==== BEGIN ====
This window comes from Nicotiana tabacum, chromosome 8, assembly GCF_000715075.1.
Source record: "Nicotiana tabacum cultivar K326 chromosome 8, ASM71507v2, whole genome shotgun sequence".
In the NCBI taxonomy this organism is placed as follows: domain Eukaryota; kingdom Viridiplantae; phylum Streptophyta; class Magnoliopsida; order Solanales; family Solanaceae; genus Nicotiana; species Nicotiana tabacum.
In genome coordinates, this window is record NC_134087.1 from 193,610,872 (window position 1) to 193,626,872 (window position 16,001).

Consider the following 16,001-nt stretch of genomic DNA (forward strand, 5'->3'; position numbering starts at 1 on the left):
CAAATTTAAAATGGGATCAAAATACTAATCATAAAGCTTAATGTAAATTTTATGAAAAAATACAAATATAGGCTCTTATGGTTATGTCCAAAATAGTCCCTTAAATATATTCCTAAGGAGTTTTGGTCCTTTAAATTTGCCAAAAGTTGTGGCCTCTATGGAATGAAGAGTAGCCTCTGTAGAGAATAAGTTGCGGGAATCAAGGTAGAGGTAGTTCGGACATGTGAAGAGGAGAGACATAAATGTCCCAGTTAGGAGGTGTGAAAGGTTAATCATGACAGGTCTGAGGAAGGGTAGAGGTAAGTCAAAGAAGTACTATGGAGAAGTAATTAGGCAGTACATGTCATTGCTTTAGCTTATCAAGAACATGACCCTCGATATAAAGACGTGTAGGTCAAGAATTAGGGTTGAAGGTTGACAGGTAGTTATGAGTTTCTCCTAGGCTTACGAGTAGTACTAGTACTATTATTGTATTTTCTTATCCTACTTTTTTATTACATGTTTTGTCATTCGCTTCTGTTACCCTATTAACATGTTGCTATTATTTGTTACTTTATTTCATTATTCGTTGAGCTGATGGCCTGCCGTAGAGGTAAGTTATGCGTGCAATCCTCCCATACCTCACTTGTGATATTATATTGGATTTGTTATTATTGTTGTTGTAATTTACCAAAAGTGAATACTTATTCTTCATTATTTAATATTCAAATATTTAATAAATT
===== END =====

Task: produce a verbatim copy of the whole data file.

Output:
This window comes from Nicotiana tabacum, chromosome 8, assembly GCF_000715075.1.
Source record: "Nicotiana tabacum cultivar K326 chromosome 8, ASM71507v2, whole genome shotgun sequence".
In the NCBI taxonomy this organism is placed as follows: domain Eukaryota; kingdom Viridiplantae; phylum Streptophyta; class Magnoliopsida; order Solanales; family Solanaceae; genus Nicotiana; species Nicotiana tabacum.
In genome coordinates, this window is record NC_134087.1 from 193,610,872 (window position 1) to 193,626,872 (window position 16,001).

Consider the following 16,001-nt stretch of genomic DNA (forward strand, 5'->3'; position numbering starts at 1 on the left):
CAAATTTAAAATGGGATCAAAATACTAATCATAAAGCTTAATGTAAATTTTATGAAAAAATACAAATATAGGCTCTTATGGTTATGTCCAAAATAGTCCCTTAAATATATTCCTAAGGAGTTTTGGTCCTTTAAATTTGCCAAAAGTTGTGGCCTCTATGGAATGAAGAGTAGCCTCTGTAGAGAATAAGTTGCGGGAATCAAGGTAGAGGTAGTTCGGACATGTGAAGAGGAGAGACATAAATGTCCCAGTTAGGAGGTGTGAAAGGTTAATCATGACAGGTCTGAGGAAGGGTAGAGGTAAGTCAAAGAAGTACTATGGAGAAGTAATTAGGCAGTACATGTCATTGCTTTAGCTTATCAAGAACATGACCCTCGATATAAAGACGTGTAGGTCAAGAATTAGGGTTGAAGGTTGACAGGTAGTTATGAGTTTCTCCTAGGCTTACGAGTAGTACTAGTACTATTATTGTATTTTCTTATCCTACTTTTTTATTACATGTTTTGTCATTCGCTTCTGTTACCCTATTAACATGTTGCTATTATTTGTTACTTTATTTCATTATTCGTTGAGCTGATGGCCTGCCGTAGAGGTAAGTTATGCGTGCAATCCTCCCATACCTCACTTGTGATATTATATTGGATTTGTTATTATTGTTGTTGTAATTTACCAAAAGTGAATACTTATTCTTCATTATTTAATATTCAAATATTTAATAAATT